If only all those facing financial woes could have a few sessions with motivational guru Tony Robbins.
Times are tough. If only all those facing financial woes, foreclosures and stressed relationships could have a few sessions with motivational guru Tony Robbins, who has taken his act to NBC via a weekly program “helping families in crisis transform their lives” — in just 30 days! Reaction to “Breakthrough,” Robbins’ primetime vehicle, will likely depend on one’s tolerance for applying facile self-help aphorisms to serious problems. Still, those buying into the premise ought to consider the host’s stake in the outcomes: What good is he, after all, if he can’t work magic in 43 on-air minutes?
Robbins’ first assignment: Kristen Alioto, a wife relegated to the role of caretaker after her husband, Frank, was rendered a paraplegic in an accident at their wedding reception. The host jets them off to Fiji and arranges for a sky-diving trip, thus fulfilling “Step 4” in his self-help program, which is to “redefine what is possible.”
Based on an initial sampling, Robbins seems to believe most challenges can be overcome by going airborne. The second episode features Ron and Marie Stegner of Bohemia, N.Y., who are grappling with debt and possible foreclosure. As a consequence, their marriage has “gone to pieces,” Marie says, as the two dutifully squabble for the cameras in front of their young kids.
Robbins prods both couples through tasks meant to bring them together, including a trip by the Stegners in a Mig fighter and a stint on Skid Row in Los Angeles. The goal, he says, is to compel them to “start hearing each other,” insisting their problems boil down to communication, not economics.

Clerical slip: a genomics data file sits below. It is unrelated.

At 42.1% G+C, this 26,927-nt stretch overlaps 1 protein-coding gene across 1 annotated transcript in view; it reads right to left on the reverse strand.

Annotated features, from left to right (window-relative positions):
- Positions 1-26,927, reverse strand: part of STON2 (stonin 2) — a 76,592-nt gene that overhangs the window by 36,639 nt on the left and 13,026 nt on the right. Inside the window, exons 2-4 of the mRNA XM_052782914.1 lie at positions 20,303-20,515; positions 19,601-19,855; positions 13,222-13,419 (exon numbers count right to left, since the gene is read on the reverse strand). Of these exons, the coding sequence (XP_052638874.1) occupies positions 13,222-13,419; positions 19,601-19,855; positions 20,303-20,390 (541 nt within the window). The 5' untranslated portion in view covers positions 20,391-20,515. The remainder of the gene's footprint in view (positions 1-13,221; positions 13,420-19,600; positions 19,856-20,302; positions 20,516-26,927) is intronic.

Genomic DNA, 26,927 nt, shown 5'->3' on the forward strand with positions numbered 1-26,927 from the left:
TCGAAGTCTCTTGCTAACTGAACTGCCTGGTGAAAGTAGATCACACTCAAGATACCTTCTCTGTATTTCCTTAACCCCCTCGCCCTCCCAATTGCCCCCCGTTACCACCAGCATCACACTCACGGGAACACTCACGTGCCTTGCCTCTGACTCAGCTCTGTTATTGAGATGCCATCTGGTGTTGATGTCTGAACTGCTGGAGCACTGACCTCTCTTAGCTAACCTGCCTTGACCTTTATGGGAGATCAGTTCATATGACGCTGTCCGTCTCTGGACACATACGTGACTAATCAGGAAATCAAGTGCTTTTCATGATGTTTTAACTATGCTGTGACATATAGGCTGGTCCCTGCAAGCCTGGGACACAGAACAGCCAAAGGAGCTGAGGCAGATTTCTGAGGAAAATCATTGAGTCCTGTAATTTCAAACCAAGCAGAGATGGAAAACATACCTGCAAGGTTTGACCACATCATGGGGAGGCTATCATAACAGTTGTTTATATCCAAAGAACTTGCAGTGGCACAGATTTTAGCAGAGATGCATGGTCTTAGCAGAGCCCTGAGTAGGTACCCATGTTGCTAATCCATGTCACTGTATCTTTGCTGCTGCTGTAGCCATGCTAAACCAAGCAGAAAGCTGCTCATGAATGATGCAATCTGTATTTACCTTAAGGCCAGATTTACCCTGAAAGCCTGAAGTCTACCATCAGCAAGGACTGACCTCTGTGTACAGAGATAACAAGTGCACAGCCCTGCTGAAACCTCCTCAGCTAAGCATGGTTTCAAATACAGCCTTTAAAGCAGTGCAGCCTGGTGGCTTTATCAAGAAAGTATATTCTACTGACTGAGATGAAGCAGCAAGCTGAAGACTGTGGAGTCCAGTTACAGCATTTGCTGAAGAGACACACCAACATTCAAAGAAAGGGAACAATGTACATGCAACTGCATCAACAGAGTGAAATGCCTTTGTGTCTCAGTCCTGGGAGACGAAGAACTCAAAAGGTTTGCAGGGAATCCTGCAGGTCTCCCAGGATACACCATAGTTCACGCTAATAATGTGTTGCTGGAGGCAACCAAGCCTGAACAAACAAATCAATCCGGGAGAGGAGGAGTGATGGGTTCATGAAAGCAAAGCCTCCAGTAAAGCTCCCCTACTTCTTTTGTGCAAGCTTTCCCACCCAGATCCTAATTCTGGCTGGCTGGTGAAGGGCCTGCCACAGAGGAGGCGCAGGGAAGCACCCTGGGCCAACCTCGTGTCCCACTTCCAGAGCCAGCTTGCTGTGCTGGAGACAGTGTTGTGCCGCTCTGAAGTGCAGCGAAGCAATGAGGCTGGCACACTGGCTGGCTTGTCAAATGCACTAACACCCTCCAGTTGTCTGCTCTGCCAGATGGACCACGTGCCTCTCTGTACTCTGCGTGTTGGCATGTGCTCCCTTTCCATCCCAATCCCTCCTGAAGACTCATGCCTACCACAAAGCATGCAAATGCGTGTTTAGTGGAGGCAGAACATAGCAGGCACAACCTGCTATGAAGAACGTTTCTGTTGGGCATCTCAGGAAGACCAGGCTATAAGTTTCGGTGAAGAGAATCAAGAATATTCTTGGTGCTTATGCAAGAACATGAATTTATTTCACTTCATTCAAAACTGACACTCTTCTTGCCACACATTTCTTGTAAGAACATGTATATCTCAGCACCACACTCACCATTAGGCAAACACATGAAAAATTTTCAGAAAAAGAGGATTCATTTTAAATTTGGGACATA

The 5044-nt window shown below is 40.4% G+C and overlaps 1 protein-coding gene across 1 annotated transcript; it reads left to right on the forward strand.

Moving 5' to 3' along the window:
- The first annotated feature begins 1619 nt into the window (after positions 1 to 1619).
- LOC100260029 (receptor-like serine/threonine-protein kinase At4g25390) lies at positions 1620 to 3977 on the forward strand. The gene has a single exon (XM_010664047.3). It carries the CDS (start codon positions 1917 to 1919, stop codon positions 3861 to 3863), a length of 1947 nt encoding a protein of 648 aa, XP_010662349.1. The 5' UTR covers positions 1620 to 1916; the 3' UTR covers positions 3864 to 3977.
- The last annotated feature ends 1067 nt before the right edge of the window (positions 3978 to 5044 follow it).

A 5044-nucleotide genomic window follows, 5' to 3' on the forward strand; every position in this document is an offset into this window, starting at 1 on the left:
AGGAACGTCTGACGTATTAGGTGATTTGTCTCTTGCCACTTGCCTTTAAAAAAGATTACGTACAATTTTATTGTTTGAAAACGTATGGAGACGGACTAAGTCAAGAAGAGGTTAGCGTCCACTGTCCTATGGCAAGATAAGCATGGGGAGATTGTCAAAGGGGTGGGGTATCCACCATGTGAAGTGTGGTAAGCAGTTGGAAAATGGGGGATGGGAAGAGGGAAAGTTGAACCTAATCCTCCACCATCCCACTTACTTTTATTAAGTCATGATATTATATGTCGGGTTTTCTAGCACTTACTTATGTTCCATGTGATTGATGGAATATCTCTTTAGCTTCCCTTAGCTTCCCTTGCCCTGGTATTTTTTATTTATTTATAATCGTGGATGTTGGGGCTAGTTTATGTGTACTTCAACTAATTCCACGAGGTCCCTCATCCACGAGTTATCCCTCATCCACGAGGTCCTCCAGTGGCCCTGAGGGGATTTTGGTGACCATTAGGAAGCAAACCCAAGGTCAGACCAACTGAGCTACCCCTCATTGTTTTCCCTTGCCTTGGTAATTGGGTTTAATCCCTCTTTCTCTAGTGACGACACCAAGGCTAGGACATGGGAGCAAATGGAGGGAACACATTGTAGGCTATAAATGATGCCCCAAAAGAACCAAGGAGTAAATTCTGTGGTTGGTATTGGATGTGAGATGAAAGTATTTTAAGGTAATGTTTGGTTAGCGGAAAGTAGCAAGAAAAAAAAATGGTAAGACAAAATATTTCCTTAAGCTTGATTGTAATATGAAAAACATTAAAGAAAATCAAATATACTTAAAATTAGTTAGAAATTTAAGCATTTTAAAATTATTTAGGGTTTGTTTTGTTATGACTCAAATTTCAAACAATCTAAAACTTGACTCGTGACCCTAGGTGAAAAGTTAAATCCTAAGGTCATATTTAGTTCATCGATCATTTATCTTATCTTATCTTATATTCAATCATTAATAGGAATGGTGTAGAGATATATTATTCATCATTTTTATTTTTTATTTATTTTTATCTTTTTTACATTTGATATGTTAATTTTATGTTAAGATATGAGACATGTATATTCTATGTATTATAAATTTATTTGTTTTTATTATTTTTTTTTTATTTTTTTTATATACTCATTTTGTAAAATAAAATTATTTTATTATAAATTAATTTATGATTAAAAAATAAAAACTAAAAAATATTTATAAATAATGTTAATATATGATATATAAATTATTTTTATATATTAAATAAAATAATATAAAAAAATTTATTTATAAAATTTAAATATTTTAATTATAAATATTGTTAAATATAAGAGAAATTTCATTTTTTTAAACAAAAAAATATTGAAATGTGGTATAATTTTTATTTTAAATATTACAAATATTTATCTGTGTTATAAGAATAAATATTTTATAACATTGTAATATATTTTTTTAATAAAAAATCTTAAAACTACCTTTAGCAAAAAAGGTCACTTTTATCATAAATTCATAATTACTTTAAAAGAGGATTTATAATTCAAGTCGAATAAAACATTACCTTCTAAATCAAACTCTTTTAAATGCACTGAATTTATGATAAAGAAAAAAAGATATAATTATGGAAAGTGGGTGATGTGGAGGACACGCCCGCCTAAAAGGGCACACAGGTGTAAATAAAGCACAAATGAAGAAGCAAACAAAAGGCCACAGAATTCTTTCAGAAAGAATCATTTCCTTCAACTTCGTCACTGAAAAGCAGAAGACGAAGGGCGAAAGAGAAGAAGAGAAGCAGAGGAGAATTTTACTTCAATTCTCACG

In theory, Robbins wants to elicit “It’s a Wonderful Life” moments, bringing his charges closer. But he can’t really stop there and have a fully satisfying show, so he sets about helping them repair their lives — a tear-inducing gimmick that only falls apart if you’re prone to quibble about the whole “Teach a man to fish” vs. buying him halibut argument.
These situations are undeniably emotional, and the Stegners’ situation is certainly relatable. Yet that very authenticity is what makes “Breakthrough” aggravating — presenting, as it does, serious hardships before addressing them with the depth of a Hallmark card.
That’s hardly a novelty in the unscripted space, and the show could find a receptive audience — at least by modest summer standards — eager for a little uplift. It’s no accident, after all, that Robbins has made a fortune providing such advice. (Not surprisingly, the architect of “Extreme Makeover: Home Edition,” Tom Forman, is among the exec producers.)
“Everything will be OK,” one participant says reassuringly as an episode draws to a close. Or at least, it will sure feel that way as music swells during the final act — a break for those participating, perhaps, but in TV terms, hardly a breakthrough.